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Naira falls 9.8% in three months on single FX regime

Naira gains as banks offload dollars into FX market

Nigeria’s currency depreciated by 9.8 percent in the second quarter of 2023 following the adoption of a single exchange rate regime by the Central Bank of Nigeria (CBN).

The average exchange rate of the naira to the US dollar at the Investors’ and Exporters’ (I&E) window, now the Nigerian Autonomous Foreign Exchange Market (NAFEM), stood at N511.23/$, compared with N460.93/$ in Q1.

According to the quarterly economic report of the CBN, the 9.8 percent depreciation was attributed to the adoption of a market-driven exchange rate regime in June 2023.

Read also: Naira fails to gain despite 46.69% rise in dollar supply

The CBN, on June 14, 2023, collapsed all segments of foreign exchange markets into the I&E forex window.

The average turnover at the I&E window increased by 23.2 per cent to $0.13 billion from $0.10 billion in Q1.

Foreign exchange flows through the economy resulted in a higher net inflow in the second quarter of 2023. Consequently, net foreign exchange inflow through the economy increased by 20.6 percent to $8.69 billion from $7.20 billion in the preceding quarter, according to the central bank.

Read also: Oil output drop slows naira stability quest

Net inflow through autonomous sources rose to $9.64 billion from $8.89 billion in the preceding quarter. A net outflow of $0.96 billion was, however, recorded through the CBN, compared with a net outflow of $1.69 billion in the preceding quarter.

The report said international reserves remained above the standard benchmark of three months of import cover. It stood at $33.71 billion as of June, relative to $34.39 billion at the end of March. The level of external reserves could cover 6.5 months of import for goods and services or 8.9 months of import for goods only.

Naira fell to an all-time low of 996.75 per dollar at the NAFEM in November 9, 2023 and N1,310/$1 at the parallel market in October.

Looking at the impact of this on the ordinary people, Muda Yusuf, chief executive officer of the Centre for the Promotion of Private Enterprise, said on Thursday that the connection may be a bit remote and not direct, adding that the adoption of the FX convergence was first to eliminate corruption and lack of transparency.

He said: “Currently, the transparency might not be absolute, yet it is far more transparent than what we used to have. So the first problem was corruption and round tripping that this FX convergence was going to put an end to. The second advantage is the revenue advantage. Under the former regime, if the government put $1 billion in the market, it would get N450 billion. Now if the CBN puts $1 billion in the market, it will get over N800 billion. How they now use the revenue to benefit the people is a different matter. But it has given the state, local and federal gvernments more revenue.”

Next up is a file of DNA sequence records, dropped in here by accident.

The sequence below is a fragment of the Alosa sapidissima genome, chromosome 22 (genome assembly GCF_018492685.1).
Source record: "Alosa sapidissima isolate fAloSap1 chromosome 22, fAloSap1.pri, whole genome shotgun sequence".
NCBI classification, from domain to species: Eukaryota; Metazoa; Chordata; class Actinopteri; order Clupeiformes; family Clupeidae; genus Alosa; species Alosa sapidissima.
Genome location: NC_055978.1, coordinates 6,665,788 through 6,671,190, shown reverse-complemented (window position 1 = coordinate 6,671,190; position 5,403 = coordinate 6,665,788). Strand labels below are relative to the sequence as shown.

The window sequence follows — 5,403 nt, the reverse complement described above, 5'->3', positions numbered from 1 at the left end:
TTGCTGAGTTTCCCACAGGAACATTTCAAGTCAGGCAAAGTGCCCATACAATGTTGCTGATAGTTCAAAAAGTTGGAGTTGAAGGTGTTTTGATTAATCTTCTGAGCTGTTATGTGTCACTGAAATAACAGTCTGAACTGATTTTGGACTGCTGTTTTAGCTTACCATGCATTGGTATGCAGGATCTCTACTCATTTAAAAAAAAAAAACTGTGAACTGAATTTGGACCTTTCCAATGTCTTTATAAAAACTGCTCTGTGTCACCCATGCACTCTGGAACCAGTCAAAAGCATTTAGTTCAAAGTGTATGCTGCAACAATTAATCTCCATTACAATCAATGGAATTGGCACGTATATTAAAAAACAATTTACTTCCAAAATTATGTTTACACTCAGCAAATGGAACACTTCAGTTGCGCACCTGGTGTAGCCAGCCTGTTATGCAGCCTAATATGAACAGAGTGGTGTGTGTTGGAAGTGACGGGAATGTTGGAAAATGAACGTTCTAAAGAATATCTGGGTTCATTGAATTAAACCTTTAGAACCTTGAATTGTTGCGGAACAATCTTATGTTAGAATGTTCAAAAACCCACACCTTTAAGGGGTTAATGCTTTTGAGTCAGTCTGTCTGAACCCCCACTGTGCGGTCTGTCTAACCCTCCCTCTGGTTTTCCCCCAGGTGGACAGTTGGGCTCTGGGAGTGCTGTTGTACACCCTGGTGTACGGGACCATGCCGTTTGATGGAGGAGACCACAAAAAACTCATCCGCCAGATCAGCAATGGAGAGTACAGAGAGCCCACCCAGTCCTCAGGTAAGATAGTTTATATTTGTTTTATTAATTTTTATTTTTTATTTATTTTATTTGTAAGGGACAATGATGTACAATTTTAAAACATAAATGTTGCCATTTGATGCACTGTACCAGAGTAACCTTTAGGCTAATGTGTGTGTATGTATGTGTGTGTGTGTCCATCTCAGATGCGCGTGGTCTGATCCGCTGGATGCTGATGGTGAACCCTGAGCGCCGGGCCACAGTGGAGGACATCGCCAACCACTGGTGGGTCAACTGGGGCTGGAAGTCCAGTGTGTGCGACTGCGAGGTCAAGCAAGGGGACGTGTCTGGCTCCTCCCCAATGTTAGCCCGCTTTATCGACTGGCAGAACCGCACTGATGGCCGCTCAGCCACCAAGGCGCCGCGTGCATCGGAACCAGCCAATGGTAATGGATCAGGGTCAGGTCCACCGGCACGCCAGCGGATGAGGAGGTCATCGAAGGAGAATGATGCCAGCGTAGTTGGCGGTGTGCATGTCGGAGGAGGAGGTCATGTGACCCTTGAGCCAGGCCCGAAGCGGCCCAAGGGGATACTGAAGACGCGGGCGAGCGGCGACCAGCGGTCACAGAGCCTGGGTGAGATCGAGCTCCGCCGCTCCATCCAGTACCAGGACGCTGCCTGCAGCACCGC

Yusuf added: “The third point is that the convergence will encourage more inflows. By the time you begin to see the data on capital importation, you will see a significant improvement of dollars that are coming in through the official channel. Under the former regime, the capital importation virtually dried up because no investor was ready to bring in money at that exchange rate.

“Those are the opportunities or benefits the convergence will bring to the economy. How this will be translated to the ordinary people now depends on how the government manages the benefits of this reform.”

Edward Lametek, former deputy governor of the CBN, said: “As it is expected, the effect of the recent policy shocks would transcend their impact on prices. We have seen, for example, a jump in government revenue arising from a higher FX conversion rate. Also noticeable is asset revaluation gains (and loses) for corporates including financial institutions majorly.”

The report noted that foreign exchange inflow to the economy fell by 6.3 per cent to $16.09 billion from $17.18 billion in the Q1. Foreign exchange inflow through the CBN declined to $5.41 billion from $7.17 billion.

Foreign exchange inflow through autonomous sources, however, increased to $10.68 billion from $10.01 billion in the preceding quarter, as a result of the FX unification.

According to the report, foreign exchange outflow from the economy decreased by 25.8 percent to $7.40 billion, relative to $9.98 billion in the Q1. Outflow through the central bank decreased by 28.1 percent to $6.37 billion from $8.86 billion. Similarly, autonomous outflow fell by 7.4 percent to $1.04 billion from $1.12 billion.

The Economist Intelligence Unit estimated the naira-dollar exchange rate to close the year at the rate of N810/$1 at the official FX market. They forecast naira to depreciate to N822.88 per dollar in 2024, and N1,142.54/$1 in 2025.